Year one in WTO: Russian retailers win, producers lose

Only Russian retailers reported a positive effect from the country's WTO membership one year ago. Optimism among foreign businesspeople has faded. Source: AP

Only Russian retailers reported a positive effect from the country's WTO membership one year ago. Optimism among foreign businesspeople has faded. Source: AP

While retailers have benefited from Russia's entry into the World Trade Organization, sectors like agricultural and light industries have lost out.

Experts at Moody’s summed up the results of the first year of Russia’s membership in the WTO. Exporters’ hopes have not been justified yet, as about 100 restrictions are still imposed on Russian companies.

The agricultural sector and light industries are among those affected. However, there is potential for a growth in exports from the Russian Federation, as well as for the protection of the domestic market.

Moody's experts believe that it will take at least 3–5 years to ensure that facilitating easier access of Russian companies to foreign markets and harmonization of legislation have a positive impact on the credit image of Russian businesses. So far, 68 percent of the surveyed respondents have not noticed any changes (17 percent gave a negative appraisal, and 15 percent gave a positive one).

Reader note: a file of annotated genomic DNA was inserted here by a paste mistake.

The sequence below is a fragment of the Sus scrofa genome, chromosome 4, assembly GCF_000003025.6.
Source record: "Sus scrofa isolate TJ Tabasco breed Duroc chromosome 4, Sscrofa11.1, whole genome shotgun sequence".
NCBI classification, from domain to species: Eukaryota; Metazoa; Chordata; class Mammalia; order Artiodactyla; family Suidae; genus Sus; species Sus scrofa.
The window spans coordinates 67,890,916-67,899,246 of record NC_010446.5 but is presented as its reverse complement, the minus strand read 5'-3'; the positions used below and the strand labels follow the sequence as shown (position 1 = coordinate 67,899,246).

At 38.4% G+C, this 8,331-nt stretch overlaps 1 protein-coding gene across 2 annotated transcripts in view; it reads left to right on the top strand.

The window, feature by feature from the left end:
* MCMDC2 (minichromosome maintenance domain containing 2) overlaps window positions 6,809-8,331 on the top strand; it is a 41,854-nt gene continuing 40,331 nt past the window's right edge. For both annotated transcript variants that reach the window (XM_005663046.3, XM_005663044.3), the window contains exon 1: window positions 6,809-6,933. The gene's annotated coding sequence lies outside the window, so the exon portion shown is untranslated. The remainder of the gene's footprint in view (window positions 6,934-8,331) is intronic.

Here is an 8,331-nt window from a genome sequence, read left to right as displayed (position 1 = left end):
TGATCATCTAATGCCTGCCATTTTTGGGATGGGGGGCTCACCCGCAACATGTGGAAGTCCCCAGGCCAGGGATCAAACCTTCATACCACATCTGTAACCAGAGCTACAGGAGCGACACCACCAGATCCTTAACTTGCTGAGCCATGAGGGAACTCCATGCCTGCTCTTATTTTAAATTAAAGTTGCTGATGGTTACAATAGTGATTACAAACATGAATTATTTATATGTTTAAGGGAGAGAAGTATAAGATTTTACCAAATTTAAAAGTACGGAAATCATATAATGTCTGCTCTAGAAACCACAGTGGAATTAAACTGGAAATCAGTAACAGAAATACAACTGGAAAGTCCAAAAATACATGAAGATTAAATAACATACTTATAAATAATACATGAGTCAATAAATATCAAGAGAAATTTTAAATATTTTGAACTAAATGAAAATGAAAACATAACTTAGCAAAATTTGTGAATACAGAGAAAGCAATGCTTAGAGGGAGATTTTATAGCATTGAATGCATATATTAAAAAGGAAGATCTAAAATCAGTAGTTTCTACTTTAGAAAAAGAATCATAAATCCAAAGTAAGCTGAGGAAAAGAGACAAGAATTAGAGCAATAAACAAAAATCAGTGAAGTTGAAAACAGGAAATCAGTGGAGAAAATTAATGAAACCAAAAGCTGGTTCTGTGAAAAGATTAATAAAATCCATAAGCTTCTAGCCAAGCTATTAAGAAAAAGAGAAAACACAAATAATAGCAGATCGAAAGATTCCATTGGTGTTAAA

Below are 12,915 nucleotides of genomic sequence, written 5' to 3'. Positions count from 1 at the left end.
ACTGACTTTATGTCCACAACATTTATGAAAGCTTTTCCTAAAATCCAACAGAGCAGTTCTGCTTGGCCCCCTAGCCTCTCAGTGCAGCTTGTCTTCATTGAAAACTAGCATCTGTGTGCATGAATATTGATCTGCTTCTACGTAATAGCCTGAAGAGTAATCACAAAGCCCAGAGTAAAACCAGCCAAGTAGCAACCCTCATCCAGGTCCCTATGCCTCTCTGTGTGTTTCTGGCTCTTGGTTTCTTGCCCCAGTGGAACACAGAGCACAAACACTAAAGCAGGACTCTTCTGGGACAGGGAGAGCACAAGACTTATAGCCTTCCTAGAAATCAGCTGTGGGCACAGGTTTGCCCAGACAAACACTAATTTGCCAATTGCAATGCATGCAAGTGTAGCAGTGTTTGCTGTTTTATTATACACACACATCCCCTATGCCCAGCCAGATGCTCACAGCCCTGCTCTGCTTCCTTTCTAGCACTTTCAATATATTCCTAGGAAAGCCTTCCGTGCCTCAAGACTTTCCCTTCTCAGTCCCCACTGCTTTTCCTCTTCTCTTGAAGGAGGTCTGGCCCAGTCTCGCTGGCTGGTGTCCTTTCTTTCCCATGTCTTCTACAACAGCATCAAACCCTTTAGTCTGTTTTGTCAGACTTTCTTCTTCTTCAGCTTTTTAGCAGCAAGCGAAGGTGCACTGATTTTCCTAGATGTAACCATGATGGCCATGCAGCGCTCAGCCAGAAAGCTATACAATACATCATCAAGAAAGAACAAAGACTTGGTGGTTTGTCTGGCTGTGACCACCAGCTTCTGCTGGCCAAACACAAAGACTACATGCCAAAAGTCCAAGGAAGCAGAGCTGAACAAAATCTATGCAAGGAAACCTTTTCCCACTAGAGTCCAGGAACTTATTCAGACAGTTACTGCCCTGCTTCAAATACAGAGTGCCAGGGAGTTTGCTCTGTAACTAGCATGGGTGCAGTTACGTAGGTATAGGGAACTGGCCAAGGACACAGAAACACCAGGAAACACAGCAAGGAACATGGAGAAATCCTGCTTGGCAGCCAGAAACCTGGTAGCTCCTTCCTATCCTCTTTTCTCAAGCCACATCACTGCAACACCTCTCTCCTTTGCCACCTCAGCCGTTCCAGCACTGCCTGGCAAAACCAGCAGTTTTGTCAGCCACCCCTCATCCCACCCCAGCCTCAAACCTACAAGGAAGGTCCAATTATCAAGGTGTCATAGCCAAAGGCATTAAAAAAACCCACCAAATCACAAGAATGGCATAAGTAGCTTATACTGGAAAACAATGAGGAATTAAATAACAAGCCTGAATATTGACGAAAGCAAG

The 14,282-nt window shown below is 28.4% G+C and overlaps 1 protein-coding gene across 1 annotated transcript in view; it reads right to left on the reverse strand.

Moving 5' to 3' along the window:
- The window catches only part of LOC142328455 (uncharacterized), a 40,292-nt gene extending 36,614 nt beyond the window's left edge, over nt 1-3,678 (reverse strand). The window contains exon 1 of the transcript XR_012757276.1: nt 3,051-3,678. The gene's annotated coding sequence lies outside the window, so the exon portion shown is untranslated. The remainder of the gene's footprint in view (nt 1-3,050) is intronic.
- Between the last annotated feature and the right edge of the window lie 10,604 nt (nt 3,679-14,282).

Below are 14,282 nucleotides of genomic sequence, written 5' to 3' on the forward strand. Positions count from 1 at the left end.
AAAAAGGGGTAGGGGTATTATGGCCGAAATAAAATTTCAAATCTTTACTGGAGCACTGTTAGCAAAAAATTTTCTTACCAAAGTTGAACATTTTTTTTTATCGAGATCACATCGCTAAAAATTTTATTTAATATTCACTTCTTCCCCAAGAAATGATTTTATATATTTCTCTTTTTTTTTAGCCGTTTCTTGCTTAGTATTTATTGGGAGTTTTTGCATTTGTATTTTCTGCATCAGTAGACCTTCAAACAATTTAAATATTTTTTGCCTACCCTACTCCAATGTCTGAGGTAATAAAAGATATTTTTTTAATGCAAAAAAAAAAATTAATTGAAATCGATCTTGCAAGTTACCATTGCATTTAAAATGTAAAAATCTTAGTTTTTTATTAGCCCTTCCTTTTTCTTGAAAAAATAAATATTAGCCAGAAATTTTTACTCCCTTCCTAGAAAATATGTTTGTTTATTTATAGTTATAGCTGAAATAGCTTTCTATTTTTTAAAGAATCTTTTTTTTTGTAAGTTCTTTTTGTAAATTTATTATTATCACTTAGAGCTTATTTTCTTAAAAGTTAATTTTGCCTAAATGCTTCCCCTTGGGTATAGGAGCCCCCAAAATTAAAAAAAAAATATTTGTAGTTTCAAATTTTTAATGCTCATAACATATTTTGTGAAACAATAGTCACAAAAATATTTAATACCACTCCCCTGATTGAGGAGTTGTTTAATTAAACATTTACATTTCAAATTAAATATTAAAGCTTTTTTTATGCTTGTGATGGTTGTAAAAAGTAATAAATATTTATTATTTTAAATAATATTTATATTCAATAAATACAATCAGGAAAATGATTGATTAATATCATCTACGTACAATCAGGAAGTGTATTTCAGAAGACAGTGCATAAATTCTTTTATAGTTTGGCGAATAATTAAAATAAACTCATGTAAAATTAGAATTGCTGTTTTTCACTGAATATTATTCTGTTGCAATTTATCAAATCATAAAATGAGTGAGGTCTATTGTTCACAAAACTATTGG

Large retailers, importers and distributors for international chains in the consumer sector primarily have benefited from the country’s WTO membership. The ratings of these companies for this year have improved significantly, says the agency’s report. At the same time, according to Moody's, Russian goods are hindered from entering new markets by the unfavorable external economic situation.

Russia became a member of the WTO (the 157th country) on Aug. 22, 2012, after 18 years of multilateral negotiations. Among the major promises made by the Russian side was the gradual decrease in the average import tariff from 10 percent to 7.8 percent. In regards to this, experts predicted big problems for industries operating in the domestic market. These fears partly came true.

Moody's noted difficulties in the light industry, but the major sector that felt the previous “lack of price competition and dependence on government support” was agriculture, according to experts at Global Counsel. Thus, import figures for individual foods (mainly dairy products) grew by 5.8 percent, while clothing and footwear imports grew by 12.8 percent.

However, there is considerable potential to support this industry. Compensations to the agricultural sector had been agreed upon during earlier WTO negotiations — a maximum of $9 billion per year, with a gradual decline to $4.5 billion by 2017. So far, however, these figures have not been applied.